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SR derived solely from one postulate

by grav-universe
Tags: derived, postulate, solely
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JesseM
#73
Feb16-10, 04:43 PM
Sci Advisor
P: 8,470
Quote Quote by grav-universe View Post
I can only use inertial observers as stated in the postulates in order to measure the speed of light the same in all inertial reference frames and then to perform the mathematics accordingly.
But "inertial observers" doesn't necessarily imply the Lorentz transformation unless you assume both postulates of SR. Inertial observers as defined in Newtonian physics all observe the same laws of physics (first postulate satisfied), and all see each other traveling at constant velocity, but there's no invariant speed postulate and their coordinates transform according to the Galilei transformation. Likewise, I showed that if you just wanted to satisfy the second postulate but not the first, you could have a family of coordinate systems that all see light moving at c, and that all see each other traveling at constant velocity, but where the coordinates transform according to a different transformation. If you're going to go mucking about with the postulates, you can't start out assuming that the phrase "inertial observer" will mean exactly the same thing as it does in SR, with different frames related by the Lorentz transformation, that'd just be circular reasoning rather than an actual "derivation'.
Quote Quote by grav-universe
Okay, well if one messes with the distance coordinization in order to make the ticking working out the same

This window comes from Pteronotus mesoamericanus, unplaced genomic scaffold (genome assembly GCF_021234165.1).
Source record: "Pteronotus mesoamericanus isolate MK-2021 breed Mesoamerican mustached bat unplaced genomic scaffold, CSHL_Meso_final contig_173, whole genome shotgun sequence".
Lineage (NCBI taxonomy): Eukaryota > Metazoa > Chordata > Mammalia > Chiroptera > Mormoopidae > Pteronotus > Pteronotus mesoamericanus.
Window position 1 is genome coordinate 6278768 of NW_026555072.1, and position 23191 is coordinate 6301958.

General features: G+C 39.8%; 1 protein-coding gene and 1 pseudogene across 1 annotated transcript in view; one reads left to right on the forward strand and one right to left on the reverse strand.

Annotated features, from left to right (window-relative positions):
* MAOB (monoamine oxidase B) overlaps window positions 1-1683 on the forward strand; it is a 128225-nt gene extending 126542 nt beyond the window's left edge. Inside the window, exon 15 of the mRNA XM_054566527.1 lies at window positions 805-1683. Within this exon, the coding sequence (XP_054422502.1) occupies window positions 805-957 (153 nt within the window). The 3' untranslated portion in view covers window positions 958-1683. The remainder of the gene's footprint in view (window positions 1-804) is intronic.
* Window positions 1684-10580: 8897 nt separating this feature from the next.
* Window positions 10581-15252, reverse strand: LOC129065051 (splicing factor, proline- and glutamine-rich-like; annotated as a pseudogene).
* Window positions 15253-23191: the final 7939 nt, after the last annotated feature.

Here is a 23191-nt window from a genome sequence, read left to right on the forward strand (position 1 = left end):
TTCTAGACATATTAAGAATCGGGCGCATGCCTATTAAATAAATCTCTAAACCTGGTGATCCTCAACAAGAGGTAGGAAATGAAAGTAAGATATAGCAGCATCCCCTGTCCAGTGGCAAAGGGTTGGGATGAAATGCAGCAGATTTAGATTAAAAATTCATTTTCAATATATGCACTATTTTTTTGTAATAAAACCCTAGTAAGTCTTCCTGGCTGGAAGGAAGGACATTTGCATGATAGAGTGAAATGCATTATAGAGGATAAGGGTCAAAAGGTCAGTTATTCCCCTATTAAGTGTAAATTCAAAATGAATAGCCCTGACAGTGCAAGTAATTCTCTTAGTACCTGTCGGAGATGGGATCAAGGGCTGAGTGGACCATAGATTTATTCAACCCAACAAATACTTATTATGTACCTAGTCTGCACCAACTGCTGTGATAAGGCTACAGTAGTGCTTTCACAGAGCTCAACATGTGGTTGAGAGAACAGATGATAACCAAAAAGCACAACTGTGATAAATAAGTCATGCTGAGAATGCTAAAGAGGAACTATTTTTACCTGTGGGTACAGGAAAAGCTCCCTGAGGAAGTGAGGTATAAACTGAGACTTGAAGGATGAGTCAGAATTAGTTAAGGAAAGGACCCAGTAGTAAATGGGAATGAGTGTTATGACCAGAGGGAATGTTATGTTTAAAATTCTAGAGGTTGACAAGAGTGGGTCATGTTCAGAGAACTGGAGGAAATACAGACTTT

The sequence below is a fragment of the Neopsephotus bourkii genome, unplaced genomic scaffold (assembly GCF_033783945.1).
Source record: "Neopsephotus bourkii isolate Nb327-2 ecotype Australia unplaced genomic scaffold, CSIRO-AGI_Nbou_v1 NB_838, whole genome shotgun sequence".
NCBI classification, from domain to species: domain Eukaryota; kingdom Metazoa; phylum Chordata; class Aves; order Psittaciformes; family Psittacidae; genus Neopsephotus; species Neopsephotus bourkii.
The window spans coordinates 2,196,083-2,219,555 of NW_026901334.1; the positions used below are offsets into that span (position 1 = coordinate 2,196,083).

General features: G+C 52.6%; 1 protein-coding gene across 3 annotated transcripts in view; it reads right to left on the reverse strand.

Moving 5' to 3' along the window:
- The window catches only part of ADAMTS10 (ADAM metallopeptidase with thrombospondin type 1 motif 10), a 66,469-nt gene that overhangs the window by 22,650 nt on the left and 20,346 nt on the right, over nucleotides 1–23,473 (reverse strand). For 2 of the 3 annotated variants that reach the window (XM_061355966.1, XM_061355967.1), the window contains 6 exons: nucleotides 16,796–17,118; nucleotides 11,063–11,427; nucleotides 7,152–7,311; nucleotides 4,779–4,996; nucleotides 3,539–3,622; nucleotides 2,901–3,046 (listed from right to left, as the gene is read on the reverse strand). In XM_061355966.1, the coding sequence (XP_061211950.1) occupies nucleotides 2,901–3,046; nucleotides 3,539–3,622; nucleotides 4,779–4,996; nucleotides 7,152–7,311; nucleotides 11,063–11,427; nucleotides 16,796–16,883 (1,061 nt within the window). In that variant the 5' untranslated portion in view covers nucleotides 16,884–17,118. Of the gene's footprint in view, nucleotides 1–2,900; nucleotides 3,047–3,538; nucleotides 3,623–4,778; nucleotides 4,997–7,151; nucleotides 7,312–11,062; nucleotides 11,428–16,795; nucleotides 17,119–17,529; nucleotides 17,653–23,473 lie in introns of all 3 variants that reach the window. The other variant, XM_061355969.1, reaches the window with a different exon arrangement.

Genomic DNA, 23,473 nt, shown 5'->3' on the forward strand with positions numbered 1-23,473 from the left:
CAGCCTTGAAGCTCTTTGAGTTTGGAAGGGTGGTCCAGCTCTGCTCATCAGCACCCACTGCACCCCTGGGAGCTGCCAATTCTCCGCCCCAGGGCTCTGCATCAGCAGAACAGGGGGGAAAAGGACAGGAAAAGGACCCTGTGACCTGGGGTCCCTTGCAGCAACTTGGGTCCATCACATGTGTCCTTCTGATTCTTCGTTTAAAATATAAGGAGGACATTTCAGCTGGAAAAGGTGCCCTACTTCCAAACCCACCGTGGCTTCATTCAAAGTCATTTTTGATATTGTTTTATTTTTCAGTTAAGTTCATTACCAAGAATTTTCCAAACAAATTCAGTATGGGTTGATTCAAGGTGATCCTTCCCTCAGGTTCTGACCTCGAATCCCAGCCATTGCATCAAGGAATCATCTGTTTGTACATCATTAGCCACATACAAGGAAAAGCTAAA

It's the time coordinate that determines the rate of ticking, not the distance coordinate.
Quote Quote by grav-universe
in the reality of the non-inertial observer
Again, "the reality of the non-inertial observer" is meaningless since there is no single way to construct a coordinate system where a non-inertial observer is at rest. You have to talk about coordinate systems, not "observers".
Quote Quote by grav-universe
but then one would have to design a different coordinate system for accelerating away from the rest frame as accelerating back, otherwise how would something like the twin paradox work out?
No, you'd have a single non-inertial coordinate system, not two different ones for different parts of the trip. Since time dilation doesn't work the same way in non-inertial coordinate systems as it does in inertial ones, there's no problem getting the twin paradox to work out, at some point the inertial twin would just have his clock ticking faster relative to coordinate time than the non-inertial one. This section of the twin paradox FAQ features a diagram showing what lines of simultaneity could look like in a single non-inertial coordinate system (drawn relative to the space and time axis of the inertial frame where the inertial twin is at rest):



You can see that during the phase where the non-inertial twin "Stella" is accelerating, the clock of the inertial twin "Terence" will elapse much more time than hers. Lines of constant position in this non-inertial system aren't drawn in, you could draw them any way you like (including curved lines so that Stella could be at a constant position throughout her trip) and have a valid non-inertial system.
Quote Quote by grav-universe
In any case, I am only considering inertial observers with each having the same coordinate system to keep things simple.

Right, I editted my post since my last reply, sorry. The trailing observer having a greater acceleration must be what I was thinking. Anyway, I can now see that what is occuring with the light catching up to the accelerating observer can all be worked out from the frame of an inertial observer as you said.
And you understand how in Rindler coordinates, any given clock in that family of accelerating clocks can be ticking at a constant rate relative to coordinate time, and occupying a fixed coordinate position?
grav-universe
#74
Feb16-10, 05:12 PM
P: 424
Quote Quote by JesseM View Post